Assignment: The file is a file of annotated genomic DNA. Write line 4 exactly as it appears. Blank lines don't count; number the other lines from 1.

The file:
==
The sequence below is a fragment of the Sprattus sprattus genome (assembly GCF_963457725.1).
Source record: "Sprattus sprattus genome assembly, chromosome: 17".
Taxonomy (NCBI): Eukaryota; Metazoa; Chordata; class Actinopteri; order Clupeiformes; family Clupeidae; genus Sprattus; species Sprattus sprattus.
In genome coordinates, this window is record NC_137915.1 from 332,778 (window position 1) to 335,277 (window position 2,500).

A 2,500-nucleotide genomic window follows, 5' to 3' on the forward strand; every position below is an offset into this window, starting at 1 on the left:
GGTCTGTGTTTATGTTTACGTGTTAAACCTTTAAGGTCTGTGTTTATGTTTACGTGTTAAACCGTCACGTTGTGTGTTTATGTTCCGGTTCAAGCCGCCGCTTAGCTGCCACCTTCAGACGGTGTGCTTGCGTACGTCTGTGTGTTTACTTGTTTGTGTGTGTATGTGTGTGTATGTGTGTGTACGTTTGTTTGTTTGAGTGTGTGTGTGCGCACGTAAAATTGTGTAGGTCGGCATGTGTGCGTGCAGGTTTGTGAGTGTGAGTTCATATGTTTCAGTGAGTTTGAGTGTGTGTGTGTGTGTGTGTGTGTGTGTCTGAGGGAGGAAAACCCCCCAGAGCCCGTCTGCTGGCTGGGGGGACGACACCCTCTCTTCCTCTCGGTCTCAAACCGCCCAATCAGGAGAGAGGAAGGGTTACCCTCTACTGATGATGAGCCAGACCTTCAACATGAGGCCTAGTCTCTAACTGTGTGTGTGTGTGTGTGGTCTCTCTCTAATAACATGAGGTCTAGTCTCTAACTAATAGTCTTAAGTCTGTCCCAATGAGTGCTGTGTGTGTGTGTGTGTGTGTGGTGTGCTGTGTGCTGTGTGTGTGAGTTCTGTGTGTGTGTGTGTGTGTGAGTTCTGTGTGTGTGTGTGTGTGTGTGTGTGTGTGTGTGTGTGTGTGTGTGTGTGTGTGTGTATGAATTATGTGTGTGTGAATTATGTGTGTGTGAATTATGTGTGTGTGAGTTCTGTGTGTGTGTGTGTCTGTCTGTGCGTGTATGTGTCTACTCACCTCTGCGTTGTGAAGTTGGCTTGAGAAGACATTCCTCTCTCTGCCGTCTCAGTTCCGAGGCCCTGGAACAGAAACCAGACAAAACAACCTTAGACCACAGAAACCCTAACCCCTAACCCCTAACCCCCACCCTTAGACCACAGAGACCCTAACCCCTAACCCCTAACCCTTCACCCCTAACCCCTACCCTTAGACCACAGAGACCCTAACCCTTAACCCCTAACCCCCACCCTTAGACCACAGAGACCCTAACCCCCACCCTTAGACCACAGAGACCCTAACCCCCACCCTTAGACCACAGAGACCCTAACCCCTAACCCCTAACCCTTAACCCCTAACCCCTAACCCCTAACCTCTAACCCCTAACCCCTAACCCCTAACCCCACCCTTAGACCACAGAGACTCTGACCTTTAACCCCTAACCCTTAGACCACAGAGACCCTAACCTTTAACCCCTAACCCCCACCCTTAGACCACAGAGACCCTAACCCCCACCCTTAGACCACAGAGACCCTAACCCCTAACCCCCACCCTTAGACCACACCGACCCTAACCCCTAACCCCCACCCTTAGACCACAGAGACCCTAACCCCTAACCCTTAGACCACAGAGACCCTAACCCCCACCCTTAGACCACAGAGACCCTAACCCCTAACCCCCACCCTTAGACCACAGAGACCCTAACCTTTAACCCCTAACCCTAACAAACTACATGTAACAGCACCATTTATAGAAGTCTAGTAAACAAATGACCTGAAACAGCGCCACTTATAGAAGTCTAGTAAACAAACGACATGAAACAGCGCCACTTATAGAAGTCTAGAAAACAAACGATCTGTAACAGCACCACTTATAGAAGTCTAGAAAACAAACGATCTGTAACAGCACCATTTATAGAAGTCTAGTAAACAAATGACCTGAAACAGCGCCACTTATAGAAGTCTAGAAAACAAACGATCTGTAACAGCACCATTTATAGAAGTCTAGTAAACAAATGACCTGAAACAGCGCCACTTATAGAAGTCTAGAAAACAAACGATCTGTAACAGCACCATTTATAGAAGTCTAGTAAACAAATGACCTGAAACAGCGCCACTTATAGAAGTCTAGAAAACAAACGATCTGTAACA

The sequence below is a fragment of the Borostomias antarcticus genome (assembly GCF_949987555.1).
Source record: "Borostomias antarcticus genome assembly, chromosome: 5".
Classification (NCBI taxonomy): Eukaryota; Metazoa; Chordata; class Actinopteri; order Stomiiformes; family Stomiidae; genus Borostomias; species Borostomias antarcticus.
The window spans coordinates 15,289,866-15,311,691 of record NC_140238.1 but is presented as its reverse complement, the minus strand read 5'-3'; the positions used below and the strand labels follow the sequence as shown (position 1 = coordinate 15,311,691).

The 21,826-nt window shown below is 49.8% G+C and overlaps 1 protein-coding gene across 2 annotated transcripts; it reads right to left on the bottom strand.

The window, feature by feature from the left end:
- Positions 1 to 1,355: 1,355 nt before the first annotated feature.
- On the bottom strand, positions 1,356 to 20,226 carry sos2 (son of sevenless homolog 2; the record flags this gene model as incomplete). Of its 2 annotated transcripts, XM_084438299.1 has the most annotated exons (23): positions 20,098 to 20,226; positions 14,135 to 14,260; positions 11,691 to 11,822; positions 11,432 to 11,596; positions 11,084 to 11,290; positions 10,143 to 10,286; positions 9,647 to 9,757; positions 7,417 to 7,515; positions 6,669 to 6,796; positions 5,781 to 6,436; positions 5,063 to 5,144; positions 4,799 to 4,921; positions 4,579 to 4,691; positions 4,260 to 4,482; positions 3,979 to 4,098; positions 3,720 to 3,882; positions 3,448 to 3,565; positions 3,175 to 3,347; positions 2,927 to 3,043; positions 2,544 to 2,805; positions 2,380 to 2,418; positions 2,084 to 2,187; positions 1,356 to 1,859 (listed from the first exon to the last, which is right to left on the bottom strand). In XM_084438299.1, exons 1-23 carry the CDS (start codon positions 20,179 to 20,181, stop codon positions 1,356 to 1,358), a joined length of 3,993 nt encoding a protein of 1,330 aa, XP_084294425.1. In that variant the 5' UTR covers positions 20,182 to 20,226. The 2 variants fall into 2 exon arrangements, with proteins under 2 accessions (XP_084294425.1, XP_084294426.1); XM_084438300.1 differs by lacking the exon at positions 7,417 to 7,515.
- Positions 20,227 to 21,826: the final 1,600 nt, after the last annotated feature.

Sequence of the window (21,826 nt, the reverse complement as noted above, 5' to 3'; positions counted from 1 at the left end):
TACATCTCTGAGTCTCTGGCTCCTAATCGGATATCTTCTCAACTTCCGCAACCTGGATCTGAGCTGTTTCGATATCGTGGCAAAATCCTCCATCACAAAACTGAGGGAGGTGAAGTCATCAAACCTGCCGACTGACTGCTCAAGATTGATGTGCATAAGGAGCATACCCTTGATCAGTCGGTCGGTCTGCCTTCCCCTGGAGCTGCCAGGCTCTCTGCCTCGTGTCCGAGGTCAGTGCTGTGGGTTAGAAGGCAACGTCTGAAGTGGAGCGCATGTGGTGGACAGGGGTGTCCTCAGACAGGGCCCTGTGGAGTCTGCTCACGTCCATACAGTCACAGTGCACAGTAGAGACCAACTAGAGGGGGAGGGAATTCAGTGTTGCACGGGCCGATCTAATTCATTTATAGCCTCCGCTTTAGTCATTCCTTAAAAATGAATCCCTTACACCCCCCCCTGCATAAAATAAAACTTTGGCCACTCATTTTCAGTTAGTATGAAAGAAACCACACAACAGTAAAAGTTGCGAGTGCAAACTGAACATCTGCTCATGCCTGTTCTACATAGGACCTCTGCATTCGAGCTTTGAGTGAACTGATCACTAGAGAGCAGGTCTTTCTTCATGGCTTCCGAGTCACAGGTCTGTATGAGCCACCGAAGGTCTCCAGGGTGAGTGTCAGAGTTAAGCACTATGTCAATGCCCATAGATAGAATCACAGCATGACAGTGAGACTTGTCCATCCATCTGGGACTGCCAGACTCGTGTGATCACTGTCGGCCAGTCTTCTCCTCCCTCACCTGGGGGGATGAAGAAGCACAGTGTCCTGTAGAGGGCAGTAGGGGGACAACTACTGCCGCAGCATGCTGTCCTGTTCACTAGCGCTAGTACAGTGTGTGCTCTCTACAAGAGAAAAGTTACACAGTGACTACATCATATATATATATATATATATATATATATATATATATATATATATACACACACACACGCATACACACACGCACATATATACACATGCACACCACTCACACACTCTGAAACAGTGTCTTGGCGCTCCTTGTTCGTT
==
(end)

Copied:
In genome coordinates, this window is record NC_137915.1 from 332,778 (window position 1) to 335,277 (window position 2,500).